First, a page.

The NSS deploys agents throughout South Sudan and neighbouring countries, penetrating all levels of society and daily life. NSS approval is required to hold public events, suffocating genuine dialogue. Credible and consistent accounts from multiple sources demonstrate that intelligence agents have infiltrated NGOs, the media, private sector security companies and hotels. The depth and breadth of the NSS’s spy network creates an environment that infringes on freedom of opinion, expression and privacy.
Almost all the activists that Amnesty International interviewed are worried about surveillance and avoid talking about sensitive topics over the phone, preferring to talk in person or through encrypted apps. Tapped telephone conversations have been presented as evidence in court, and at least one high profile case was thrown out by the judges on grounds that the recordings were illegally obtained and violated the right to privacy. NSS agents have also recounted telephone conversations to detainees in interrogations, and recordings appear to have provided leads for arbitrary arrests.
Abdalah (pseudonym), a South Sudanese human rights defender, told Amnesty International that in August 2018, before he was arbitrarily arrested, an NSS officer called him and recounted a telephone conversation Abdalah had with a staff member of an international organization about the threats he was facing. Abdalah believes the NSS could not have known the contents of the phone call without tapping his phone.
The NSS can likely only conduct communications surveillance with the collaboration of telecommunication service providers. A former employee of Vivacell, a telecommunications company that operated in South Sudan until March 2018, told Amnesty International that the NSS has direct access to all telecommunication service providers in the country through surveillance technology procured in Israel that, they believed, could be classified as dual use.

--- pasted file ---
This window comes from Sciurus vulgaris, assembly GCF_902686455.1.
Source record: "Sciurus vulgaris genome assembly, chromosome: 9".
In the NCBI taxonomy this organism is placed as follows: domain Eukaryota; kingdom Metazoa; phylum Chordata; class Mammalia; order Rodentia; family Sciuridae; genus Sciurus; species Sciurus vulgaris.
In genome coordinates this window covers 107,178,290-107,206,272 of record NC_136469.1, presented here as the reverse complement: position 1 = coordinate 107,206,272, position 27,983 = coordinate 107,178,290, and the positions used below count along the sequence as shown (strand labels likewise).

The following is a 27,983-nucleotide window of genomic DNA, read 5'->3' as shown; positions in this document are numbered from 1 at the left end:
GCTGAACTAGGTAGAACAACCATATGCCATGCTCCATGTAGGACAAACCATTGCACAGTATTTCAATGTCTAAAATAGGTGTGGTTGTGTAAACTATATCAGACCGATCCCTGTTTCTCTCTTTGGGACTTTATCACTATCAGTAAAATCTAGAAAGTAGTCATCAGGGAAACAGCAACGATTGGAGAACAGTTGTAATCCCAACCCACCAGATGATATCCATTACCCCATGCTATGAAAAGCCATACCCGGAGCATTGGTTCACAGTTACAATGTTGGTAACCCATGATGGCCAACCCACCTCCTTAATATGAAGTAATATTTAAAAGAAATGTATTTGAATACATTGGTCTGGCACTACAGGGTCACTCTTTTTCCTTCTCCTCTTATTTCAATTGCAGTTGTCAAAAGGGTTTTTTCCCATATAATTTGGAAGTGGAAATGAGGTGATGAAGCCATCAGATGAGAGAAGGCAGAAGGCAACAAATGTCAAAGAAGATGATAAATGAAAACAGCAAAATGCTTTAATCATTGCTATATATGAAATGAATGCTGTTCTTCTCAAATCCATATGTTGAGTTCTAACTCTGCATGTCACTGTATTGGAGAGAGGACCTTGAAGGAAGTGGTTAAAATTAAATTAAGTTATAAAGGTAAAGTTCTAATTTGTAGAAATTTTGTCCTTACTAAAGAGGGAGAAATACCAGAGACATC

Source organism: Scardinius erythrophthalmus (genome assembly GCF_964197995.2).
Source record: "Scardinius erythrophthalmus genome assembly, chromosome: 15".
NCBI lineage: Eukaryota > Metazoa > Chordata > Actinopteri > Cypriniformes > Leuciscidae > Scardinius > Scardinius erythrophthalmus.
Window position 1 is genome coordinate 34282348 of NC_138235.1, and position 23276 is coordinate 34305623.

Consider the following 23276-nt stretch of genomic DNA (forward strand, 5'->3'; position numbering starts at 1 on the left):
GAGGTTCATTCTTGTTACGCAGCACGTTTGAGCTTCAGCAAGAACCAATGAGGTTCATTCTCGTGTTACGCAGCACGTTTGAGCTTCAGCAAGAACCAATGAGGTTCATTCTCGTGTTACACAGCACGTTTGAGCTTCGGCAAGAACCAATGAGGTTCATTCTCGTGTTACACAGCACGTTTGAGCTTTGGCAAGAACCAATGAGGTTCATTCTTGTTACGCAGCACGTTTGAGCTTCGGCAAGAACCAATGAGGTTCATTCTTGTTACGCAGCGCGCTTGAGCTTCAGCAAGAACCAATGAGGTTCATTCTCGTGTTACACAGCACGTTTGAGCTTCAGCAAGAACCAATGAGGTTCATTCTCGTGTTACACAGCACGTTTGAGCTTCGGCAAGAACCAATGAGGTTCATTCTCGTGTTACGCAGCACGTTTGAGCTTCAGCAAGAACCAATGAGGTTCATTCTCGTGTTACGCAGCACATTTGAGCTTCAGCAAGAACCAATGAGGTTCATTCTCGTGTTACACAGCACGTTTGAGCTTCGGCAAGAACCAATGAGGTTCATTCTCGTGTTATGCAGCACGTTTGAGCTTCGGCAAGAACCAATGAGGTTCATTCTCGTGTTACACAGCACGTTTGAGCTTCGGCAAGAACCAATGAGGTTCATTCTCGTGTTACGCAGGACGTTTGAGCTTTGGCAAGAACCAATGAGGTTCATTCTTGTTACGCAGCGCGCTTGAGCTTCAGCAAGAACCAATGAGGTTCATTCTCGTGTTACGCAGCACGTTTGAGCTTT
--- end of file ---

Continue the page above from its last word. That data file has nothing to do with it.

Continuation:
Dual use technology can serve a legitimate purpose like ensuring that telecommunication networks are accessible, provide quality services to clients and billing monitoring, but can also be used for unlawful government surveillance.
A former employee of telecoms company MTN South Sudan told Amnesty International that, in 2013, the NSS, through an Israeli company, installed a ‘box’ at their company. ‘Box’ installations could be how the government, including the NSS, gains direct access to data from service providers.South Sudanese authorities must rein in the NSS and put an end to the security service’s practice of operating outside the law. Deprose Muchena.
The ex-Vivacell employee said that the South Sudanese government required all telecommunication companies operational in South Sudan to pay Verint Systems Ltd, the Israeli subsidiary of US Verint Systems Inc. for this equipment and annual service provision.
Amnesty International wrote to all the companies regarding the findings and only received a response from MTN Group, which stated that South Sudanese authorities and laws require telecommunications companies “to cater for legal interception” and explaining that MTN does not operate the system.
“Telecoms and surveillance technology companies have a responsibility to respect human rights in all their business operations. Providing the NSS surveillance systems when there is a significant human rights risk and giving them unchecked access to telecoms networks is a dereliction of the companies’ responsibilities,” said Deprose Muchena.
“South Sudanese authorities must rein in the NSS and put an end to the security service’s practice of operating outside the law. The intimidation, harassment, arbitrary arrest and illegal detention of government critics must end.”
Amnesty International is calling on the South Sudanese government to stop the use of surveillance until a proper human rights regulatory framework is in place and to urgently conduct independent investigations into cases of unlawful surveillance and other human rights violations to hold those responsible to account.